NEW YORK — Will there be a recession in 2023? Depends on whom you ask.
During the recent NRF Show, held at the Javits Center in New York, a panel of economists — Jack Kleinhenz, chief economist for the National Retail Federation (NRF); Sarah Wolfe, an economist at Morgan Stanley; and Kenneth Kim, senior economist at KPMG — discussed the current state of the U.S. economy and offered their outlooks on the new year.
Morgan Stanley is not forecasting a recession for 2023, but Wolfe said "it's undeniable that growth is going to slow down" this year, and she noted that there will be pockets of the economy that fuel recessionary activity.
"We do not forecast a recession in our outlook, but we do have growth slowing to about 0.3 percent in 2023," Wolfe said. "That's a very painful year and well below potential, which is about 1.7 percent growth, and definitely slower than some of the very strong growth we’ve seen over the last two years."
Kleinhenz and Kim, meanwhile, do believe the United States will officially enter a recession. KPMG forecasts the timing to be the first half of this year. Kleinhenz did not provide a specific timeline, though he does not believe the nation is in a recession currently.
"Well, I can tell you, we'll have a recession. The question is, when will it be? Next year? Business cycles repeat themselves. Recession is normal. It's a part of the economic fabric," he explained. "At this point, I am not in a position to believe that we are in a recession, and I'm hoping that we could get through this year without being disappointed."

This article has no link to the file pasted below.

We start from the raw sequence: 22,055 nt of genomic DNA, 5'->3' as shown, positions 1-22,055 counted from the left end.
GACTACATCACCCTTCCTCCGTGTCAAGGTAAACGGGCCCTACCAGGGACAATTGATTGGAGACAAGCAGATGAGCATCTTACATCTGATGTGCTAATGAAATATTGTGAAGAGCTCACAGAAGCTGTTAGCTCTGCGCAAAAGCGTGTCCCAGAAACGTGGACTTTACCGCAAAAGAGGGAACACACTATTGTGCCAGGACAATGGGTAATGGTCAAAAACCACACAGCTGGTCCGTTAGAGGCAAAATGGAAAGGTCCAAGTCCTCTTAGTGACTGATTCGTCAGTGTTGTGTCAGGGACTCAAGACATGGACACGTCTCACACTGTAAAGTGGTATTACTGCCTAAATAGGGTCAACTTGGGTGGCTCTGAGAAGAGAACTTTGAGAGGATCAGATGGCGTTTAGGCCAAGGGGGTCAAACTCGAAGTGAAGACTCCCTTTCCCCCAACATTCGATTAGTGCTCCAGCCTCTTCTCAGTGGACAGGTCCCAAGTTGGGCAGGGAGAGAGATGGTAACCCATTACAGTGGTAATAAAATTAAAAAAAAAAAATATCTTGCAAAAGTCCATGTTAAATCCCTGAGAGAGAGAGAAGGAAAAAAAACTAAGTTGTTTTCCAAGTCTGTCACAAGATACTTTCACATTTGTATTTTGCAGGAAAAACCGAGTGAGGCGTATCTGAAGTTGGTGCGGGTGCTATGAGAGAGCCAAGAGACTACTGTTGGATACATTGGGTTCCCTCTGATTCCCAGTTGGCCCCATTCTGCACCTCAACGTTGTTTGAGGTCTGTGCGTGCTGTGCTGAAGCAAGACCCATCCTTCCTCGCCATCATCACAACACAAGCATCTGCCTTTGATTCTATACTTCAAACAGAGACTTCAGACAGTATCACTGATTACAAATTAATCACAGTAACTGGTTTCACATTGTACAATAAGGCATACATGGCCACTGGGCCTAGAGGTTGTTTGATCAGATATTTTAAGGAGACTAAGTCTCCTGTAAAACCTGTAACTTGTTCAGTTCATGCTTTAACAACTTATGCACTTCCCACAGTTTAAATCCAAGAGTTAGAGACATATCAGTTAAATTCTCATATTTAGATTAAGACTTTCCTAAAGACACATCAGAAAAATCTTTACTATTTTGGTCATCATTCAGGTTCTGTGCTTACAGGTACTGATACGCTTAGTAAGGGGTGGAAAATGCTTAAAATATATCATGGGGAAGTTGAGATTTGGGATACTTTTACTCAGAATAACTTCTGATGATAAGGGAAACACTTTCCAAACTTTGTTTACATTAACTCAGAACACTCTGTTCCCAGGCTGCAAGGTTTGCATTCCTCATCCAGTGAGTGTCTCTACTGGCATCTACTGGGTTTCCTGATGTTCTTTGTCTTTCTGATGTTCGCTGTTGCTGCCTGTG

The U.S. economy closed out 2022 better than expected. Gross domestic product (GDP), the sum of all goods and services produced, increased 2.9 percent for the October to December period. Consumer spending, which accounts for about 68 percent of GDP, rose 2.1 percent.
Wolfe does expect a pullback in consumer spending starting in the first half of 2023. Excess savings stockpiles, amassed through fiscal stimulus during the pandemic, helped get Americans through 2022. This year, there will be less excess savings to drive consumer spending.
In the good news column, inflation is coming down. Kim noted that the most recent Consumer Price Index (CPI) report for December showed a 6.5 percent annual rate, which was down from 7.1 percent in November and a peak of 9.1 percent in June.
"We've made measurable progress," he said, adding that for the balance of 2023, he foresees a CPI of 3 to 3.5 percent. "Getting to the 2 percent target will take a little longer past 2023."
All three economists agreed that the strength of the consumer has a lot to do with the labor market. The current unemployment rate is 3.5 percent, a 50-year low. There are some signs of cooling, and the unemployment rate is likely to rise this year, but they said the U.S. labor market overall remains solid, which should keep consumers spending.
"I am still constructive about the consumer," Kleinhenz said. "If you feel secure about your job, you probably have confidence about spending. And right now, I don't believe that [job] security is a big issue for 96 percent of people in the economy."